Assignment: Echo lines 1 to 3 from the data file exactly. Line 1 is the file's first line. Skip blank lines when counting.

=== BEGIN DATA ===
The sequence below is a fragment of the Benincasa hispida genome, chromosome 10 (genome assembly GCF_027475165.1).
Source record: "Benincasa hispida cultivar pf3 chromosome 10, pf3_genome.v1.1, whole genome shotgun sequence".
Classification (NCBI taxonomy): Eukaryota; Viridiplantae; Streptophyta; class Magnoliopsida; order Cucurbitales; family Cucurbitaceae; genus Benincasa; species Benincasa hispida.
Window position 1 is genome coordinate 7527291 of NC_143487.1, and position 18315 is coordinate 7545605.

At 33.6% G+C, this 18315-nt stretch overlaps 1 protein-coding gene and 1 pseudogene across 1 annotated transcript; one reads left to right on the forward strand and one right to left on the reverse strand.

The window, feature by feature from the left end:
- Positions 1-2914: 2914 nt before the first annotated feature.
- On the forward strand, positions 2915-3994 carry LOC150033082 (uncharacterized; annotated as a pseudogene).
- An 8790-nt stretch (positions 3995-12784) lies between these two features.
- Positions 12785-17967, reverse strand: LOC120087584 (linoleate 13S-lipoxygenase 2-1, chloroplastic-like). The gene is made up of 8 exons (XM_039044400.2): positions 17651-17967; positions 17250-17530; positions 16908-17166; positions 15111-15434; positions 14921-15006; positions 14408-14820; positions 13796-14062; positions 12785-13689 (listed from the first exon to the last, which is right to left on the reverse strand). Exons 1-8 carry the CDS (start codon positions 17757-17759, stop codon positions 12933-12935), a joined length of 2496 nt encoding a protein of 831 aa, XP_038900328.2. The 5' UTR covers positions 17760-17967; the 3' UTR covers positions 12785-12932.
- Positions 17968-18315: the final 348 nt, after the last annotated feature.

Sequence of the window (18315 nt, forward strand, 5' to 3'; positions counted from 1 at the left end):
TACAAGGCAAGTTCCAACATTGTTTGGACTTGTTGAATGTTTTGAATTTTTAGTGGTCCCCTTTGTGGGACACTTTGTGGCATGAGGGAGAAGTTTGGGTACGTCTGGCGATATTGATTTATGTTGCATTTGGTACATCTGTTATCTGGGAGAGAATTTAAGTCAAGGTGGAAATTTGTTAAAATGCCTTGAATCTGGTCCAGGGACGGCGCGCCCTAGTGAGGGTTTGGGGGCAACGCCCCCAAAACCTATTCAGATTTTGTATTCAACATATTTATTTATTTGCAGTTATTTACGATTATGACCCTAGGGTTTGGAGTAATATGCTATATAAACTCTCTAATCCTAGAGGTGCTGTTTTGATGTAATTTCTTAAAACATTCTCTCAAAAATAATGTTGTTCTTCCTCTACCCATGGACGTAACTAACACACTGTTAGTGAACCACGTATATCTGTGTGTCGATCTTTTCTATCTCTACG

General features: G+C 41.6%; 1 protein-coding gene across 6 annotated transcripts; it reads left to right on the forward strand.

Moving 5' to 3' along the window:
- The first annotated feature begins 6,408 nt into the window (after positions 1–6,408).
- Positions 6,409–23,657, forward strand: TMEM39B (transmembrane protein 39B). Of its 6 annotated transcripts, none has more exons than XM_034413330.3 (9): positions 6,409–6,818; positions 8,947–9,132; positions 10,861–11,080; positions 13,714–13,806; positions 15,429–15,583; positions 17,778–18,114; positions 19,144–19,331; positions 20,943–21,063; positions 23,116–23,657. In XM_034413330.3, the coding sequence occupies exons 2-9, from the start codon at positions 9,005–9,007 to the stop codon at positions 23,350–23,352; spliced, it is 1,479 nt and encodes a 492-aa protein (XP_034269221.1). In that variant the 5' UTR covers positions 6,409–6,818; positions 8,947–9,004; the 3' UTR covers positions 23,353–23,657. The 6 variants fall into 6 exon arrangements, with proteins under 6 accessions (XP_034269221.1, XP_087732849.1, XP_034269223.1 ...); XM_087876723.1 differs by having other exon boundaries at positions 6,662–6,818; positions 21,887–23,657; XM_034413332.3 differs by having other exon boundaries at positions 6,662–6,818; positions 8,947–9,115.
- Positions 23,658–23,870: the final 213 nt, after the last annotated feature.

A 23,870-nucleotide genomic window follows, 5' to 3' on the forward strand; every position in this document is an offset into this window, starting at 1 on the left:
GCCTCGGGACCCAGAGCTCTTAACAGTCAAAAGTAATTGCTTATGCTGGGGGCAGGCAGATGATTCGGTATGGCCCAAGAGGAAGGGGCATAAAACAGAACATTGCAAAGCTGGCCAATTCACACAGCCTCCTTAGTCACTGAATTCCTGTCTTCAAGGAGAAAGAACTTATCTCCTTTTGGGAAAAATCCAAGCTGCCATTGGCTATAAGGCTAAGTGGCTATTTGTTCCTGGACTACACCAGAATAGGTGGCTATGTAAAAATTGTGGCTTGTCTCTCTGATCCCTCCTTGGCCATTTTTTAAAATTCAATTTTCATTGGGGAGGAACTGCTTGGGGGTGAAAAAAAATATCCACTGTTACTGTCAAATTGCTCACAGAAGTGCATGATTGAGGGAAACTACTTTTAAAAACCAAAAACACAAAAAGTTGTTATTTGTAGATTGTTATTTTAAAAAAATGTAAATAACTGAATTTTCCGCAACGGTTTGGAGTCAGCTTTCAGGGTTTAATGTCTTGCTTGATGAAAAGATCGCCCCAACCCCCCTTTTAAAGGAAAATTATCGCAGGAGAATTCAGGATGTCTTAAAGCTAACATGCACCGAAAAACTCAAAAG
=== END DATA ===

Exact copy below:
The sequence below is a fragment of the Benincasa hispida genome, chromosome 10 (genome assembly GCF_027475165.1).
Source record: "Benincasa hispida cultivar pf3 chromosome 10, pf3_genome.v1.1, whole genome shotgun sequence".
Classification (NCBI taxonomy): Eukaryota; Viridiplantae; Streptophyta; class Magnoliopsida; order Cucurbitales; family Cucurbitaceae; genus Benincasa; species Benincasa hispida.